"Firstly, it is common ground that the impugned judgement of High Court relies upon the judgement in majority in Narasimha Rao. Secondly, the defence itself relies on decision of majority. The correctness of view propounded in majority of Narsimha Rao needs to be dealt with."
The bench noted that it was true that the members of state legislature must be free to express their views on the floor of the house without fear of consequences. However, it added–
"While Article 19(1)(a) recognizes individual right to free speech, Article 105(2) institutionalises that right...The object of Article 105(2) or 194(2) does not prima facie appear to render immunity from the launch of criminal proceedings for violation of criminal law which may arise independently of the exercise of rights and duties as a member of parliament."
It also added that the majority judgement had not dealt with the question of when the offence was complete. The court said–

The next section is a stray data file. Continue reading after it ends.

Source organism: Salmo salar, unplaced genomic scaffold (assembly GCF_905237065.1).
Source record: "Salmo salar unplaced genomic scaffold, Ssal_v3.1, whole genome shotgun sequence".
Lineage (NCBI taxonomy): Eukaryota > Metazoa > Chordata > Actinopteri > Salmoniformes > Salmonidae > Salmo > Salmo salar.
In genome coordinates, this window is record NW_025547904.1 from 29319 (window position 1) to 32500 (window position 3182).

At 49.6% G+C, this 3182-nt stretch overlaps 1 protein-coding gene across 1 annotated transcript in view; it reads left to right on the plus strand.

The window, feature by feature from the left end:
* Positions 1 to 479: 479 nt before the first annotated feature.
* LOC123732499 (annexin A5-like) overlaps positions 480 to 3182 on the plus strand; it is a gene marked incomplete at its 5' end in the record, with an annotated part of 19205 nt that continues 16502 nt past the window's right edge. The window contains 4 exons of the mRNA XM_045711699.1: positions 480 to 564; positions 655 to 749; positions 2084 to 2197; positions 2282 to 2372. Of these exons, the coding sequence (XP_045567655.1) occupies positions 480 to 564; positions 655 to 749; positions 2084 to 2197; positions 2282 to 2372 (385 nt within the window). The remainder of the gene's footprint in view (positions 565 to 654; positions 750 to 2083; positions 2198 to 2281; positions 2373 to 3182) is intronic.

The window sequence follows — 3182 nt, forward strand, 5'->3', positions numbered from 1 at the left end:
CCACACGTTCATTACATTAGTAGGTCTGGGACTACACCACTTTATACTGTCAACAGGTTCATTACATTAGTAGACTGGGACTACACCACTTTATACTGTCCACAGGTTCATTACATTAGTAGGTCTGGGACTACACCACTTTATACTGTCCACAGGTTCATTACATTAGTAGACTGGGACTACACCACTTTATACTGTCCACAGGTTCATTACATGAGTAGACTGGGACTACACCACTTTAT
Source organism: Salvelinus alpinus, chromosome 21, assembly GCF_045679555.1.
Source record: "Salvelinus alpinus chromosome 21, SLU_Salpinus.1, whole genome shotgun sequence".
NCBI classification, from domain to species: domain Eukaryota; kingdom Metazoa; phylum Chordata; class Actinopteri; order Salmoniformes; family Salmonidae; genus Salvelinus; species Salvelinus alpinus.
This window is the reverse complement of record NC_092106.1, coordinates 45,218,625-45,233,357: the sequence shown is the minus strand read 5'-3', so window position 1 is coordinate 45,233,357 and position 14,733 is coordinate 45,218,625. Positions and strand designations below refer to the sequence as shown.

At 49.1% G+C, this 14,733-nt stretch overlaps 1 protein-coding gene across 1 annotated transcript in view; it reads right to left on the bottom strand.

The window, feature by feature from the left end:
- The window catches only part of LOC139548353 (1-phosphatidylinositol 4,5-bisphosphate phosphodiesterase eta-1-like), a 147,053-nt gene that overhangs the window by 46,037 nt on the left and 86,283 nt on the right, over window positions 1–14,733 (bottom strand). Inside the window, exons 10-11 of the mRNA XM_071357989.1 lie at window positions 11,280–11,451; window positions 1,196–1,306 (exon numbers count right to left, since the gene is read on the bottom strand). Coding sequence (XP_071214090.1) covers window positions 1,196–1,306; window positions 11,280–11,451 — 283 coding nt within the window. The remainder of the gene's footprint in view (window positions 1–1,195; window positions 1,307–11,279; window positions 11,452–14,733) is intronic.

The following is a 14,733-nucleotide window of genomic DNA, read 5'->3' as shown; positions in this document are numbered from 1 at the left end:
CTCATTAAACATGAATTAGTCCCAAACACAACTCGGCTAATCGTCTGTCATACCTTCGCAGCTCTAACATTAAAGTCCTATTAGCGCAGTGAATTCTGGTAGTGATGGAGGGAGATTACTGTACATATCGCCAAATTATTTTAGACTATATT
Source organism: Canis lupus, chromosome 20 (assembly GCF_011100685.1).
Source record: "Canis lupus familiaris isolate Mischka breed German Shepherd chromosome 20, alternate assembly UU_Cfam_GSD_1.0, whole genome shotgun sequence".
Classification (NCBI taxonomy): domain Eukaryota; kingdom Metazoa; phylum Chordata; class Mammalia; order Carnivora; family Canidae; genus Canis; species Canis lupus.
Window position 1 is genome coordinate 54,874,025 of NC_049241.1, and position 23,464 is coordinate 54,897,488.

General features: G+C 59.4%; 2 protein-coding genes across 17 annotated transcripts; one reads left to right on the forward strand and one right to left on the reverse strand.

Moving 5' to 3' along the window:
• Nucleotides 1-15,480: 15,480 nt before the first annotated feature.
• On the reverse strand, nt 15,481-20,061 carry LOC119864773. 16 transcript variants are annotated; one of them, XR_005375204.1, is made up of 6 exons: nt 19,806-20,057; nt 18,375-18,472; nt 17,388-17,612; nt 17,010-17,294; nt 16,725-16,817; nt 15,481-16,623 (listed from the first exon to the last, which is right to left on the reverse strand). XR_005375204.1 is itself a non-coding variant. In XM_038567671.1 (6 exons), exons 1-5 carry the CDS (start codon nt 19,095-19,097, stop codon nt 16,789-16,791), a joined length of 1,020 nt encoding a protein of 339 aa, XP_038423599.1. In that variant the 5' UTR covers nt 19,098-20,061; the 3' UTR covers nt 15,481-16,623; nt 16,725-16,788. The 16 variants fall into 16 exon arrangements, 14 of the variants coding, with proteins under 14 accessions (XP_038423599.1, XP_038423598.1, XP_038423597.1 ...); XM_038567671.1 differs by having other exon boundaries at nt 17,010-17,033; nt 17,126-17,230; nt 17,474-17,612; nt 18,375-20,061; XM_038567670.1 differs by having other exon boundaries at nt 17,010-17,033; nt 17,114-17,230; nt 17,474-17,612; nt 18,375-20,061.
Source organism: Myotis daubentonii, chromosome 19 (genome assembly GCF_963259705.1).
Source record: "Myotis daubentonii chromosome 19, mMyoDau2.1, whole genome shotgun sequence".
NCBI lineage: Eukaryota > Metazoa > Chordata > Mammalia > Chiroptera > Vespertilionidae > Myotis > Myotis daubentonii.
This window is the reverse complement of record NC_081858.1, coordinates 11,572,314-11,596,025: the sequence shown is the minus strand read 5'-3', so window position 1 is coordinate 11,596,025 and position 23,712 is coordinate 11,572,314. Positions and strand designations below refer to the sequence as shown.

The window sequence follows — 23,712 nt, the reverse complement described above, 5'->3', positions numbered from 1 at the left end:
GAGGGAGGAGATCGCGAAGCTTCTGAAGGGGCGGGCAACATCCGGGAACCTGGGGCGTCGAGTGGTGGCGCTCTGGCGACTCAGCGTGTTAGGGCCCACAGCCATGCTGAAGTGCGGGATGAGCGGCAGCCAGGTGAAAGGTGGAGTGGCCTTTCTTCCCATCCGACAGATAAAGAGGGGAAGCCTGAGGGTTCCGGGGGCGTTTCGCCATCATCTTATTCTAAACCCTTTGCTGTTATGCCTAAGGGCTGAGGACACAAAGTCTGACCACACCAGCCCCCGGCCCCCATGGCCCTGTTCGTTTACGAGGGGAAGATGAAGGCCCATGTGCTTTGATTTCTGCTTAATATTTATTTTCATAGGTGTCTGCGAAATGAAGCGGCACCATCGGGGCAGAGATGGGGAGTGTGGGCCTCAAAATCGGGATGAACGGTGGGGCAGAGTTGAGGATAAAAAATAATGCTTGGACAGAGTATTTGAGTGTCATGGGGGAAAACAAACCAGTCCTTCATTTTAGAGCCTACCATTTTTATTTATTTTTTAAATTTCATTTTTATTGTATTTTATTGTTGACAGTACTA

"One of us (CJI Chandrachud) while delivering judgement in Kalpana Mehta had occasion to observe that correctness of Narasimha Rao would fall for reconsideration in an appropriate case in future should it become necessary. For the above reasons, we're of the view that the correctness of the view of majority in Narasimha Rao shall be considered by a larger bench of seven judges."
While concluding the proceedings, the bench also added that–
"The purpose of Article 105(2) and Article 194(2) is to ensure that members of parliament and of state legislatures are able to discharge duties in an atmosphere of freedom without fear of the consequences that may follow. The object clearly is not to set apart the members of the legislature as persons who wield higher privileges in terms of immunity from the application of the general criminal law of the land which citizens of the land do not possess."
Case Title : Sita Soren v. Union of India CRIMINAL APPEAL NO. 451 OF 2019
Citation : 2023 LiveLaw (SC) 823; 2023INSC856
Click here to read the order